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Discussion Starter #1 (Edited)
I am about to get a small travel trailer,my 2011 FJ has the oem hitch and the 4 pin spade wiring. I purchased a Curt 57672 Duplex Electrical Adapter .
I watched this Video and feel confident in doing this myself. The local shop wanted almost $1000.00 bucks to do this they said I need a battery isolator for the trailer to have power. The guy in the video used 2 breakers, a 20A for the EBC power and a 30A for the trailer Tow power. I would rather use a 20A and 30A inline fuse in this process, also why would I need a isolator like the local shop suggested?

I am assuming the vehicle will be charging the trailer battery so will I need to get the FJ diode fuse off of ebay to make sure the alternator charges the trailer battery sufficiently?

What do you guys think?
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I will be picking the new travel trailer up on Feb 22, 2020 my first camper trailer, always tent camp or car camped. trailer is 2020 ForestRiver Flagstaff E-Pro 16BHG
 

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$1000 seems high. However, sometimes jobs are price to discourage their acceptance when the shop would rather not do it.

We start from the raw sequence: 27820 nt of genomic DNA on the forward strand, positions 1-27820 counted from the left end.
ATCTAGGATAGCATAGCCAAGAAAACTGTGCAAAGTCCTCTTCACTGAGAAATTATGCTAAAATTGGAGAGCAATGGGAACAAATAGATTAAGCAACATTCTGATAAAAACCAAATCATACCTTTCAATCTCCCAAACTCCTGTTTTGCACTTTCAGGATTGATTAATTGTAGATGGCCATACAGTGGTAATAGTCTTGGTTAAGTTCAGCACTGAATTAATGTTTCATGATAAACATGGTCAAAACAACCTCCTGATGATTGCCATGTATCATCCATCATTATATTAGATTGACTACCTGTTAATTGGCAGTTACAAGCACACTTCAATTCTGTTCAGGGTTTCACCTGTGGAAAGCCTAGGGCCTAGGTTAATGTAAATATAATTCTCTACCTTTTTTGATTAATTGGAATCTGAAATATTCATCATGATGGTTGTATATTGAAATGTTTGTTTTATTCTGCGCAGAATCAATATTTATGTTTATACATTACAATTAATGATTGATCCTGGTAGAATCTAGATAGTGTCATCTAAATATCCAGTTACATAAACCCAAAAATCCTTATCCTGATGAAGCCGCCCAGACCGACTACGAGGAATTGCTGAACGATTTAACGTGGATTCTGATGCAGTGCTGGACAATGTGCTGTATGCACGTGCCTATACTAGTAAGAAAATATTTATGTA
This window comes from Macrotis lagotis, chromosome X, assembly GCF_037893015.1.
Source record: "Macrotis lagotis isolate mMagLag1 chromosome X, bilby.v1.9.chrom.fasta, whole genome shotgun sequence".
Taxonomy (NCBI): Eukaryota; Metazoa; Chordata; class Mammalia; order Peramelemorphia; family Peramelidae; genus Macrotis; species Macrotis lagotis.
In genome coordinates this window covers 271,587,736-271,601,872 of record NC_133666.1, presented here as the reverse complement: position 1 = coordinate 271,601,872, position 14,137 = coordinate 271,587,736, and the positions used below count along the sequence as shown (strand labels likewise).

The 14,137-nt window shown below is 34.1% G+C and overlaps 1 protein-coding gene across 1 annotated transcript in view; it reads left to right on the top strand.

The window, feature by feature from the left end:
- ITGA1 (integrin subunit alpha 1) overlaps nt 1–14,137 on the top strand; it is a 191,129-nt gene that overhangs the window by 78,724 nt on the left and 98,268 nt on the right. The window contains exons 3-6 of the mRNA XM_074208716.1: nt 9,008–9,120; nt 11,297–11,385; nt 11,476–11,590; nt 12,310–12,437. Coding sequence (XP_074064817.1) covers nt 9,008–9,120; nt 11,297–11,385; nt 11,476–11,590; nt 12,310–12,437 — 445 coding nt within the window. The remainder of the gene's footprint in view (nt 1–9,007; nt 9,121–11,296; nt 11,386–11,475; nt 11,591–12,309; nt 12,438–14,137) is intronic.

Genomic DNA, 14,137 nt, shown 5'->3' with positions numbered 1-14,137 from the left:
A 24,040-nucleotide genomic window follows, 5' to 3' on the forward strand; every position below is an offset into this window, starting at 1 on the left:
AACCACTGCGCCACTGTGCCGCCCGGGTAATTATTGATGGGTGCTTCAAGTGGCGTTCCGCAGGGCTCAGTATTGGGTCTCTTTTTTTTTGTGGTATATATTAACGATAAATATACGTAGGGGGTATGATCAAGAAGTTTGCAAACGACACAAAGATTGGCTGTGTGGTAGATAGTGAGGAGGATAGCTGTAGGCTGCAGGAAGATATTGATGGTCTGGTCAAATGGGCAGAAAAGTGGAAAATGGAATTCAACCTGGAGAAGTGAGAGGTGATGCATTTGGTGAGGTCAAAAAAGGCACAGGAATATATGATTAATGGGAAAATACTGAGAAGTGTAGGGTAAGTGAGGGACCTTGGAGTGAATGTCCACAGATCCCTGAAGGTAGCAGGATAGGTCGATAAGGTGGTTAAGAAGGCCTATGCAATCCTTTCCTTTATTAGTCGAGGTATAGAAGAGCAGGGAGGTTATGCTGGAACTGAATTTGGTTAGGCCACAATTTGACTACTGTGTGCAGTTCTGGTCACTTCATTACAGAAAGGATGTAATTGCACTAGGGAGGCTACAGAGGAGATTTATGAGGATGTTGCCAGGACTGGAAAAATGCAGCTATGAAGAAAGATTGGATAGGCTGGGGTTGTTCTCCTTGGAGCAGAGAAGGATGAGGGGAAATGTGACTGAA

For trailer brakes you will want to use an automatically resetting breaker. If the breaker trips you may need to brake your trailer before you’ll have a chance to manually reset it - or replace the fuse.

You will also need to careful where and how you connect to the electrical system as some circuits rely on a reference voltage or amperage. The draw from a tapped in circuit can cause other problems.

I wouldn’t skimp on the trailer brake installation. Safety first! That said I would get estimates from some other shops.

Bonus suggestion - the 7 pin connector will support backup lights. This is usually not wired on the tow vehicle side, and most campers don’t have backup lights.
However you can solve both!
Find a good shop (or do it yourself) ask them to wire it as well.
Add backup lights to your camper and wire to the plug.
Profit! ...er, never have to struggle to back your trailer in the dark.
 

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As I understand it, for towing and trailers you might prefer a (self-resetting) breaker over a fuse in case it ever does trip due to something temporary, you won't have the connection to your brakes burned out until you can stop and replace a fuse (good luck stopping!), but just temporarily disconnected. I think the thinking is trailer brakes are important in a way that, say, air conditioning isn't, so you splurge on the cost and the space to put a resetting breaker instead of a fuse.